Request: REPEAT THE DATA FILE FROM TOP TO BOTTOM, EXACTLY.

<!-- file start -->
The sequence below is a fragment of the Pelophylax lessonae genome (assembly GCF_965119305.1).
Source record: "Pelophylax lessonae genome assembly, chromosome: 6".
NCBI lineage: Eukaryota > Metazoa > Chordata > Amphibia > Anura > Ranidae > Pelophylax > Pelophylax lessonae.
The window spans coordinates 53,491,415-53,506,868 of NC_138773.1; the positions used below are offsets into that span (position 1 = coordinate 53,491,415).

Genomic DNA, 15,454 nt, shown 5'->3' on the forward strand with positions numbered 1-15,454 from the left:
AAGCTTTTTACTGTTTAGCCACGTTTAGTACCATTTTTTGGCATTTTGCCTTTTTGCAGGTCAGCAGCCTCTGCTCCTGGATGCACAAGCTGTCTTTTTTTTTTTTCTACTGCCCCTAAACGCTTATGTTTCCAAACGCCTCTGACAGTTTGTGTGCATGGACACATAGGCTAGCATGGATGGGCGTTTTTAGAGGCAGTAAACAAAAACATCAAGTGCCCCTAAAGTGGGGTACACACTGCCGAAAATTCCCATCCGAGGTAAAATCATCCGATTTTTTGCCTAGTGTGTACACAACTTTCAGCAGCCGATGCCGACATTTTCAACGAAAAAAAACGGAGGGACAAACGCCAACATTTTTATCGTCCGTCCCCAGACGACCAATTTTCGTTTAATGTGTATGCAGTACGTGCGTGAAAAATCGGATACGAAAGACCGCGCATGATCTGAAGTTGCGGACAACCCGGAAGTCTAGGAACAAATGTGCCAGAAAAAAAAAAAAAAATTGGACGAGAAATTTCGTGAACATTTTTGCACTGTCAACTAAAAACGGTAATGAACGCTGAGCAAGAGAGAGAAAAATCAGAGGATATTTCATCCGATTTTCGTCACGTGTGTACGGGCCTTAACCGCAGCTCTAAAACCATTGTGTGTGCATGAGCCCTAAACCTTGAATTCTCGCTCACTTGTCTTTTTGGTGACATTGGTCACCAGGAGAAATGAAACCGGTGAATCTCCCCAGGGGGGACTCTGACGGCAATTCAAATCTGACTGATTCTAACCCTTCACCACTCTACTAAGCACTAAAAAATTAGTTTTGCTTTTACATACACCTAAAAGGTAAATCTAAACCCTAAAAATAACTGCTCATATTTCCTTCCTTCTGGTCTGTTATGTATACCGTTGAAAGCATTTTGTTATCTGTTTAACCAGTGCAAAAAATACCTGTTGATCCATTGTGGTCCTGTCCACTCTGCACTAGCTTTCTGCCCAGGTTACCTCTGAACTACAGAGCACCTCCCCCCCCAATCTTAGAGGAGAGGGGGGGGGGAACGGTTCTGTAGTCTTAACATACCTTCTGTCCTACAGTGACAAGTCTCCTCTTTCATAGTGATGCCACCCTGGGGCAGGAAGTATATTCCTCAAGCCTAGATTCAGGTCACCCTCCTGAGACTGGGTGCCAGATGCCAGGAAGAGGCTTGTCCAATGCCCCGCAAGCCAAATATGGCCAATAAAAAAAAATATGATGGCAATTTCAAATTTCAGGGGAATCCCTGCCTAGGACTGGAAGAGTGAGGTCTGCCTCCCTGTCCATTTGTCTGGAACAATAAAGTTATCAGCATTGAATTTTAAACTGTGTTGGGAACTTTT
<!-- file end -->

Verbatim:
The sequence below is a fragment of the Pelophylax lessonae genome (assembly GCF_965119305.1).
Source record: "Pelophylax lessonae genome assembly, chromosome: 6".
NCBI lineage: Eukaryota > Metazoa > Chordata > Amphibia > Anura > Ranidae > Pelophylax > Pelophylax lessonae.
The window spans coordinates 53,491,415-53,506,868 of NC_138773.1; the positions used below are offsets into that span (position 1 = coordinate 53,491,415).

Genomic DNA, 15,454 nt, shown 5'->3' on the forward strand with positions numbered 1-15,454 from the left:
AAGCTTTTTACTGTTTAGCCACGTTTAGTACCATTTTTTGGCATTTTGCCTTTTTGCAGGTCAGCAGCCTCTGCTCCTGGATGCACAAGCTGTCTTTTTTTTTTTTCTACTGCCCCTAAACGCTTATGTTTCCAAACGCCTCTGACAGTTTGTGTGCATGGACACATAGGCTAGCATGGATGGGCGTTTTTAGAGGCAGTAAACAAAAACATCAAGTGCCCCTAAAGTGGGGTACACACTGCCGAAAATTCCCATCCGAGGTAAAATCATCCGATTTTTTGCCTAGTGTGTACACAACTTTCAGCAGCCGATGCCGACATTTTCAACGAAAAAAAACGGAGGGACAAACGCCAACATTTTTATCGTCCGTCCCCAGACGACCAATTTTCGTTTAATGTGTATGCAGTACGTGCGTGAAAAATCGGATACGAAAGACCGCGCATGATCTGAAGTTGCGGACAACCCGGAAGTCTAGGAACAAATGTGCCAGAAAAAAAAAAAAAAATTGGACGAGAAATTTCGTGAACATTTTTGCACTGTCAACTAAAAACGGTAATGAACGCTGAGCAAGAGAGAGAAAAATCAGAGGATATTTCATCCGATTTTCGTCACGTGTGTACGGGCCTTAACCGCAGCTCTAAAACCATTGTGTGTGCATGAGCCCTAAACCTTGAATTCTCGCTCACTTGTCTTTTTGGTGACATTGGTCACCAGGAGAAATGAAACCGGTGAATCTCCCCAGGGGGGACTCTGACGGCAATTCAAATCTGACTGATTCTAACCCTTCACCACTCTACTAAGCACTAAAAAATTAGTTTTGCTTTTACATACACCTAAAAGGTAAATCTAAACCCTAAAAATAACTGCTCATATTTCCTTCCTTCTGGTCTGTTATGTATACCGTTGAAAGCATTTTGTTATCTGTTTAACCAGTGCAAAAAATACCTGTTGATCCATTGTGGTCCTGTCCACTCTGCACTAGCTTTCTGCCCAGGTTACCTCTGAACTACAGAGCACCTCCCCCCCCAATCTTAGAGGAGAGGGGGGGGGGAACGGTTCTGTAGTCTTAACATACCTTCTGTCCTACAGTGACAAGTCTCCTCTTTCATAGTGATGCCACCCTGGGGCAGGAAGTATATTCCTCAAGCCTAGATTCAGGTCACCCTCCTGAGACTGGGTGCCAGATGCCAGGAAGAGGCTTGTCCAATGCCCCGCAAGCCAAATATGGCCAATAAAAAAAAATATGATGGCAATTTCAAATTTCAGGGGAATCCCTGCCTAGGACTGGAAGAGTGAGGTCTGCCTCCCTGTCCATTTGTCTGGAACAATAAAGTTATCAGCATTGAATTTTAAACTGTGTTGGGAACTTTT